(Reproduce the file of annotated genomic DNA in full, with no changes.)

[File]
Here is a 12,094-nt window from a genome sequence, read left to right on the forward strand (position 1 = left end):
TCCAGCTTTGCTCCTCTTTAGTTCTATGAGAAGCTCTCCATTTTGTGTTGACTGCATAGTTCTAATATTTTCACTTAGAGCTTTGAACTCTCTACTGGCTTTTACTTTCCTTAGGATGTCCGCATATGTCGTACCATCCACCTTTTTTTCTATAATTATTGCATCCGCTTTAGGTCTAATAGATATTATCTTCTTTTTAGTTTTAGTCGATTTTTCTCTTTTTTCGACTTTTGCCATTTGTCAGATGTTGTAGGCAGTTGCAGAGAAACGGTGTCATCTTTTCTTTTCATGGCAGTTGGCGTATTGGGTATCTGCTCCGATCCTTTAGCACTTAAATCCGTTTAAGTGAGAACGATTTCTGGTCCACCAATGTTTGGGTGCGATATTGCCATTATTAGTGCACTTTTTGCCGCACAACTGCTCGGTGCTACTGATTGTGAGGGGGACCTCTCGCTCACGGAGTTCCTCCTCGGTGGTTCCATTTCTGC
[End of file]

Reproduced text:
Here is a 12,094-nt window from a genome sequence, read left to right on the forward strand (position 1 = left end):
TCCAGCTTTGCTCCTCTTTAGTTCTATGAGAAGCTCTCCATTTTGTGTTGACTGCATAGTTCTAATATTTTCACTTAGAGCTTTGAACTCTCTACTGGCTTTTACTTTCCTTAGGATGTCCGCATATGTCGTACCATCCACCTTTTTTTCTATAATTATTGCATCCGCTTTAGGTCTAATAGATATTATCTTCTTTTTAGTTTTAGTCGATTTTTCTCTTTTTTCGACTTTTGCCATTTGTCAGATGTTGTAGGCAGTTGCAGAGAAACGGTGTCATCTTTTCTTTTCATGGCAGTTGGCGTATTGGGTATCTGCTCCGATCCTTTAGCACTTAAATCCGTTTAAGTGAGAACGATTTCTGGTCCACCAATGTTTGGGTGCGATATTGCCATTATTAGTGCACTTTTTGCCGCACAACTGCTCGGTGCTACTGATTGTGAGGGGGACCTCTCGCTCACGGAGTTCCTCCTCGGTGGTTCCATTTCTGC